I wrote this post in my head yesterday, and now have a moment to give it its attention. (I am certain there are whole novels in my mind, if I could just drop them in a pensieve.)

Here’s the thing about this year; it is my fifth year of teaching. As my older son said this summer, just like in the fifth book of the Harry Potter series, it’s a long, exhaustive year, but a pivotal one for Potter’s narrative, as it is mine. It has been a year of change, surprises, curve balls, and the like, more so than normal. And one huge change is a choice I have made: I am going to put my family first for awhile.

Shocking, I know.

My own family really needs me. Over the years, they have supported my autopsy-esque turning myself inside out for work and career. I won’t say I am or was a workaholic, because to me that suggests a certain compulsiveness that overrides passion. I was (and am sure still am) very passionate about teaching. I am not sure if it’s erosion, dimensioned expectations, or regrouping, but after these years at the same tough middle school, and the two years of ‘teacher boot camp’ while earning my Masters, the summers of writing workshops, trainings, organizing, and yes…doing my National Boards last year (and having to redo Entry #1 again), I have put my family through a lot. I have put myself through a lot. I gained weight, didn’t play, and didn’t breathe.

In the past, I never understood those teachers who were so protective of their contractual day. I was always there with my hand up, willing to help, sponsoring say, the Anime Club (which I still miss), and spending hours cleaning my classroom, organizing lessons, filling out scope and sequence charts, and creating epically imaginative and engaging lessons. Saturdays? Just another chance for me to get the building key and come in a work for a few hours while my husband could handle home duties. (I probably shouldn’t say that laundry didn’t get done, or any other domestic chores -those were still mine; but he is a wonderful husband and father, and never once said to me “stay home.”)

A few teachers enjoy the matyrdom of sacrifice, while others simply relish the hours spent, unpaid, volunteering, with students to change the world. (Albeit many of these teachers do not have children of their own–not a judgment, just an observation.) I’m not sure where I fit in anymore.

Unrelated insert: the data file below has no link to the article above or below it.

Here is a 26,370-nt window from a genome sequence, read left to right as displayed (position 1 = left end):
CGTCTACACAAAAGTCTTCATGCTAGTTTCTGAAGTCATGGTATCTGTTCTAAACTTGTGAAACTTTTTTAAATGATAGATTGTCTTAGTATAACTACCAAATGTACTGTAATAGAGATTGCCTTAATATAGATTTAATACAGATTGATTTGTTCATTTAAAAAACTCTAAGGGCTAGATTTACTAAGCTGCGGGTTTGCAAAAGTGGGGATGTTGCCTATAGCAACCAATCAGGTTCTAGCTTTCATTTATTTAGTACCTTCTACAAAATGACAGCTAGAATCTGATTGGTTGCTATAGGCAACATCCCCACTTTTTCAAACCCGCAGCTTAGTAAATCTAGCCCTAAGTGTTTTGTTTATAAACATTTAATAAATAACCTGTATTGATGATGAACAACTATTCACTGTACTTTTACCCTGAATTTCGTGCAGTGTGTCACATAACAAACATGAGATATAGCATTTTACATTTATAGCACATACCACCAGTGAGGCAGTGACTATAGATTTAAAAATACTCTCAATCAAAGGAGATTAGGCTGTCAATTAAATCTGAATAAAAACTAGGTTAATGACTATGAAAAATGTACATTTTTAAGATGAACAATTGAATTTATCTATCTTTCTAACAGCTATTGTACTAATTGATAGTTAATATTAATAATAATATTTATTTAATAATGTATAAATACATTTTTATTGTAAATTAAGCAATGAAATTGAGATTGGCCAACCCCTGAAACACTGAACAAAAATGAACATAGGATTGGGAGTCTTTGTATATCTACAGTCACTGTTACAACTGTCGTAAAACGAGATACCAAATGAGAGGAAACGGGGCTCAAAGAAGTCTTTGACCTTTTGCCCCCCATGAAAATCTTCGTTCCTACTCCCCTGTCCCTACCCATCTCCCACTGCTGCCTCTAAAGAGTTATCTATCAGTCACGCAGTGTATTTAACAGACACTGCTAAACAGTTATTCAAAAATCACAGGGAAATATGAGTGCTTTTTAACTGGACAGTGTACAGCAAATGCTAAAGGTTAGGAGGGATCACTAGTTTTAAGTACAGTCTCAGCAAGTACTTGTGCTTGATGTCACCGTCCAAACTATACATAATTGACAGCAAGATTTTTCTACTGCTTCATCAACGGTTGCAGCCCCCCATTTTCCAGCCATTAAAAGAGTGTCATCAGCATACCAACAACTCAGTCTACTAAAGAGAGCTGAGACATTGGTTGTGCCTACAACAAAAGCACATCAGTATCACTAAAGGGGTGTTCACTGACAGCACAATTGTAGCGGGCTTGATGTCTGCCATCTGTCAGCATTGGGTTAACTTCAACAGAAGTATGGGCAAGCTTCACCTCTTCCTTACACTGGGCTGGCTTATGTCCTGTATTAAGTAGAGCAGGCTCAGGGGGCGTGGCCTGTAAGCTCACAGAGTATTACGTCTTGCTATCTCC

This year, I cannot find the time for my family, myself, and the litany of demands, unless I take control over my day. Both my children are participating in music: one I drive in the morning, the other needs to be picked up in the afternoon. My husband reminds me that one reason I went into this field was so I could still ‘be a mom’ and have a job I loved too. I let that love imbalance me.

When I am teaching, my students know they are my priority. I see them. Yesterday a new student gave me an Orange Crush. For those of you who do not teach in tough, highly diverse schools, you may not “get” that the offering of food=love. My Samoan students call me  Mrs. Alofa (Love). (I apologize for the transliteration) and hold out sacks of Cheetos during reading time (I told them if they really love me, because I’ve lost weight, they won’t tempt me.) (And PLEASE – I did bring in some whole-grain, gluten free crackers I bought at Costco…)

Yesterday  they wanted me to continue reading The Absolutely True Diary of a Part-Time Indian by Sherman Alexie. (Yes, it’s rated PG13; I didn’t say the rough words out loud, and I have permission slips from their parents- calm down). I did read Chapter 2. It is the toughest thing I can read out loud. I cry, my words choke, and though many friends say I am a “pretty crier,” (whatever that means – I guess when my brown eyes well up, I look good?), my students see me turn myself inside-out. It’s a chapter about the futility of poverty. It’s about the death of a best friend. It’s about parents who want to give their child everything, but are weakened by their broken dreams. (I dare anyone to try to read that chapter out loud and not cry.) That level of emotion–they know I am honest with them, care about them, and do what it takes to ensure that their dreams aren’t wasted by doing everything I can to empower them: THIS IS WHY YOU READ. THIS IS WHY YOU LEARN, and TALK, and HOPE, and THINK.

And at the end of the day, I have chosen to not throw my own life on the pyre: it is not a choice bewteen the fruits of the land or the livestock. I don’t want to bear the mark of Cain. I just want to go home and make dinner.

So I need to go at 3:31. At least this year.

Postscript: Another acknowledgment to the betryal of teachers in our nation. We just want to work. We don’t want to be millionaires. We are taking nothing from you.